Implementing Big, Bold Goals (Part 3)

This is the third and last in a series of blogs (read the first and second blogs) that outline a path that I proposed at a UN-sponsored meeting in Switzerland this past April.

 

How Can Countries Make and Document Progress Toward Multi-National Sustainable Development Goals?

Rethinking Performance Audit Methodology in Government

Increasingly, Supreme Audit Institutions in most countries (e.g., the US Government Accountability Office, the UK’s National Audit Office) are allocating a greater share of their resources in order to conduct Performance Audits of government entities. Yet serious academic work examining the methodological foundations of Performance Auditing is conspicuous by its absence in the extant literature on Performance Auditing. In what follows, I will argue that it is time to rethink the Performance Audit Methodology and offer a possible way forward.

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Senior Fellow (Governance), the IBM Center for The Business of Government, and Special Envoy for Sustainable Development Goal Implementation
Commonwealth Secretariat, London
United States

Prof. Prajapati Trivedi is a Senior Fellow (Governance) with the IBM Center for The Business of Government and Commonwealth Secretary General’s Special Envoy for Sustainable Development Goal Implementation. Previously, he was the Senior Director heading the Economic, Youth, and Sustainable Directorate of the Commonwealth Secretariat in London, UK. In this position, he also reported directly to the Secretary General of the Commonwealth Secretariat.

From 2009-2014, he worked as a Permanent Secretary to the Government of India in the Cabinet Secretariat, Prime Minister’s Office, where he was responsible for designing a highly regarded whole-of-government performance monitoring and evaluation system for government departments and reporting the results to the Prime Minister of India. He worked as a Senior Economist with the World Bank from 1995-2009; Economic Adviser to Government of India (1992-1994) and a Chaired Professor of Public Sector Management at the Indian Institute of Management Calcutta (1987-1992). He has taught at many leading universities in the world and continues to teach economics at the Harvard Kennedy School of Government as a visiting faculty.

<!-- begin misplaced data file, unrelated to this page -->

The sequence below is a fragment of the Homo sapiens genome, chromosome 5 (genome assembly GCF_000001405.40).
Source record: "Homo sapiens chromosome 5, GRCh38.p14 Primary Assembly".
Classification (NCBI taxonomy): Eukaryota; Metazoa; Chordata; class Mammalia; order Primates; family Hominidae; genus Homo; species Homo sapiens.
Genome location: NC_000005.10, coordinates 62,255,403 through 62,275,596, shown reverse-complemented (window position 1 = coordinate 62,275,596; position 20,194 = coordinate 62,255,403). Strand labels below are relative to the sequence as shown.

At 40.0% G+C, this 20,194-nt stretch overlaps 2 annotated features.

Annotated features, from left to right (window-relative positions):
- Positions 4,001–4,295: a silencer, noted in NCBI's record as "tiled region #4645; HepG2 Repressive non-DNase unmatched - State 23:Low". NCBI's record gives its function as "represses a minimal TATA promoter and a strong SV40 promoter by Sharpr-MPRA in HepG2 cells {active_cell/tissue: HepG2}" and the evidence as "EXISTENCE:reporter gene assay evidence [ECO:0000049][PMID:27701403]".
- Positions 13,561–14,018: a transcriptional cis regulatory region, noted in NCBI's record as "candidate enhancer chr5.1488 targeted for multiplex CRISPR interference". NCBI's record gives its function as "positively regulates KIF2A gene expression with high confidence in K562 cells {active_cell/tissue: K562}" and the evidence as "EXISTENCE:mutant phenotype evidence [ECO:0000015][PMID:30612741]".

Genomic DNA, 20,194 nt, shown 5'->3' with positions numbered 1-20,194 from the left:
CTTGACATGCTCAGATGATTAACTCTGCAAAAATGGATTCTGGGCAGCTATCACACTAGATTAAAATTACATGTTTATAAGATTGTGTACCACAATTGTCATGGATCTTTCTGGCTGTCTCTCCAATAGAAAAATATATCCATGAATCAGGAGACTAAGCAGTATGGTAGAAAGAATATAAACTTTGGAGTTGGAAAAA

He studied for B.A. (Economics Honours) from St. Stephen’s College, Delhi University, (where he was honoured with the C.F. Andrews Distinguished Alumnus Award in 2012); M.Sc. (Economics) from the London School of Economics in 1974 and Ph.D. (Economics) from Boston University in 1985. Author of four books and several academic papers, he has worked in more than 50 countries around the world. He is the first Indian to receive the International Public Administration Award by the American Society for Public Administration (ASPA) in recognition of his significant contributions to the field of public administration as a scholar and practitioner. He is also the first Indian to be elected as a Fellow of the National Academy of Public Administration (NAPA), Washington, DC. In March 2019, he received the Harry Hatry Distinguished Performance Management Practice Award for 2019 in Washington, DC, awarded by the Center for Accountability and Performance (CAP) of the American Society for Public Administration (ASPA).

View his video series on government performance management!

Listen to Praja's interview with Business of Government Hour host Michael Keegan.